16 “For God so loved the world that he gave his one and only Son, that whoever believes in him shall not perish but have eternal life.
17 For God did not send his Son into the world to condemn the world, but to save the world through him.
18 Whoever believes in him is not condemned, but whoever does not believe stands condemned already because he has not believed in the name of God’s one and only Son.
19  This is the verdict: Light has come into the world, but men loved darkness instead of light because their deeds were evil.
20 Everyone who does evil hates the light, and will not come into the light for fear that his deeds will be exposed.
21 But whoever lives by the truth comes into the light, so that it may be seen plainly that what he has done has been done through God.”

Yes peace came into the world that first Christmas night, but only for those who accept the gift of God, sent to us from heaven in the form of a child wrapped in swaddling  clothes and lying in a manger. If we reject this peace of God we will forever be lost without hope, walking around in continued darkness, unable to ever grasp the peace that passes all understanding which can only be found through Christ Jesus. That is what the angels said that first Christmas night… Glory to God in the highest and on earth peace to all those upon whom is favor rests.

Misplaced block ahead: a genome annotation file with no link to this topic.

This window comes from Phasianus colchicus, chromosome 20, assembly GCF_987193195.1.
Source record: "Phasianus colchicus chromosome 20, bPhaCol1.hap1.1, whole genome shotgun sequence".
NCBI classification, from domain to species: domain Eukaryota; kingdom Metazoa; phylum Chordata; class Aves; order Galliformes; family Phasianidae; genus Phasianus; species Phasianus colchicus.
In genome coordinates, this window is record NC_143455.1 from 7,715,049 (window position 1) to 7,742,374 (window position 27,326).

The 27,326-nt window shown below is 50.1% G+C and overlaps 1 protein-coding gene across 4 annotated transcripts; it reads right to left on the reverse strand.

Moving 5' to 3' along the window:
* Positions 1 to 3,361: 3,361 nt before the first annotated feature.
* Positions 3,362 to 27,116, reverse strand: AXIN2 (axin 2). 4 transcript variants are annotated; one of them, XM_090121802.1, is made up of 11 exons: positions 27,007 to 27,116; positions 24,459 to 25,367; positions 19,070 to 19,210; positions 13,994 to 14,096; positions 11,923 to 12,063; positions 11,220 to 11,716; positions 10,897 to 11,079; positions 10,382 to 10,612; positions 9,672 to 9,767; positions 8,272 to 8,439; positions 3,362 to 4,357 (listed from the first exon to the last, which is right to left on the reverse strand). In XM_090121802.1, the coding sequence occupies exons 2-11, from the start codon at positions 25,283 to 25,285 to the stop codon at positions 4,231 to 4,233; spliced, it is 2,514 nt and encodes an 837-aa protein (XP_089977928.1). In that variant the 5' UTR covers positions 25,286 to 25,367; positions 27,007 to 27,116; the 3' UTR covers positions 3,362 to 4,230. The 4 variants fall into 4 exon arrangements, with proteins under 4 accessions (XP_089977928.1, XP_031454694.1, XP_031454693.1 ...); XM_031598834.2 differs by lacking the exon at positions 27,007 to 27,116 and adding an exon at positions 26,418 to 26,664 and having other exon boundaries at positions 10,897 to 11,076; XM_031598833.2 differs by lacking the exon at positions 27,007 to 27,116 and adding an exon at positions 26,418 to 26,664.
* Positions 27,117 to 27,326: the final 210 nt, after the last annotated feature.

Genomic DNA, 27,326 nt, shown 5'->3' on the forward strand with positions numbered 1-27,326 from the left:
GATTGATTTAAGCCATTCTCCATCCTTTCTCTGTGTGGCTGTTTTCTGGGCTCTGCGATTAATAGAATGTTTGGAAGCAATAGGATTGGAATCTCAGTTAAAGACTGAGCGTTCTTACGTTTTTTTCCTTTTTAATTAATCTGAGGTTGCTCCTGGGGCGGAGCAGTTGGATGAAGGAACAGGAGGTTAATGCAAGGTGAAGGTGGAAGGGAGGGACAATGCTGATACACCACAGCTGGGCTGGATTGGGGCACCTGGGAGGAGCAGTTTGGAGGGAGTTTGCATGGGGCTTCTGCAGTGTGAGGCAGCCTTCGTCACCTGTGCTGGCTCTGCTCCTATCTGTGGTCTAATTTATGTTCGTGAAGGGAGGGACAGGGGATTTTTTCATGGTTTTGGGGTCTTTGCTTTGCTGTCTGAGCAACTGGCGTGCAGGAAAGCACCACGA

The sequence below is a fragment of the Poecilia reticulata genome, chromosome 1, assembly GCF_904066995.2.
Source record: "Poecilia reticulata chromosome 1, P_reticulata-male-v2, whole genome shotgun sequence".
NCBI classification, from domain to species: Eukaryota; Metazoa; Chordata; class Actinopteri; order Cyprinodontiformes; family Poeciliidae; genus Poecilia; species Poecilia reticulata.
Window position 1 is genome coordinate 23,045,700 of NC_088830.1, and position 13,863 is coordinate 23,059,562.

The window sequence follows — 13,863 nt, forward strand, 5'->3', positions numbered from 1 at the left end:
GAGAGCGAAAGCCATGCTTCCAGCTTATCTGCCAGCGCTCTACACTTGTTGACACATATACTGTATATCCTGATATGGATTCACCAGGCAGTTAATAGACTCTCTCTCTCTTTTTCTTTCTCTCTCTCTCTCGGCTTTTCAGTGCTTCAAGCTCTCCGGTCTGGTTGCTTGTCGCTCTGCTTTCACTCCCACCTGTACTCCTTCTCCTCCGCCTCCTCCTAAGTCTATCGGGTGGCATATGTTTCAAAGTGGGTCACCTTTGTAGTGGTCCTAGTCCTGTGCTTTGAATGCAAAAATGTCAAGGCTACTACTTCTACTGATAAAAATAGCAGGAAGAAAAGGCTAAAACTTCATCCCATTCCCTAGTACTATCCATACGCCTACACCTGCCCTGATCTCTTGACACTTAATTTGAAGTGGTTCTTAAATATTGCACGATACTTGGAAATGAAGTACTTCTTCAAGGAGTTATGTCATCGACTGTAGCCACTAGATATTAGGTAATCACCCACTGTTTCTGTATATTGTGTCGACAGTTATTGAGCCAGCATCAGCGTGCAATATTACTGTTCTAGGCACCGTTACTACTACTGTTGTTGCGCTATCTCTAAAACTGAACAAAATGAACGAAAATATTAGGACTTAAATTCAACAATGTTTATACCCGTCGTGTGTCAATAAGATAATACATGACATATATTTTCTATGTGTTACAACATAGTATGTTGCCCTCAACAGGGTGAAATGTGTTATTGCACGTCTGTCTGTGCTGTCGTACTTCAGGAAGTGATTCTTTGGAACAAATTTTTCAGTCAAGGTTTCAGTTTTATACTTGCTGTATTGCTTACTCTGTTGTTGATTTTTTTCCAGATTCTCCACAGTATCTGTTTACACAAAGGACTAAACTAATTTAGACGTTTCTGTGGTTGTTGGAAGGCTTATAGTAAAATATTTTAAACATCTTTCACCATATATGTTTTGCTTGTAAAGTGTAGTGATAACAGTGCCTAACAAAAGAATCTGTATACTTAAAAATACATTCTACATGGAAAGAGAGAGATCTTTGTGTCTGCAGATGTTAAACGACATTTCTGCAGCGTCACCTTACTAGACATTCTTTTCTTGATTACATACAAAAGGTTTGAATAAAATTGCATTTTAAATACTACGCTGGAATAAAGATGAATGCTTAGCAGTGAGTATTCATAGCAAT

Peace on Earth and Good Will Toward Men: The Real Meaning of Christmas


A Danish Christmas tree illuminated with burni... 

Image via Wikipedia

Recent news stories reported on refugees seeking asylum, whose boat capsized near Christmas Island off the coast of Australia, costing the lives of more than two dozen people. Australia is a destination for people looking for asylum from as far away as Iraq and Afghanistan, and Christmas Island is also such a popular stop that it has its own refugee detention center.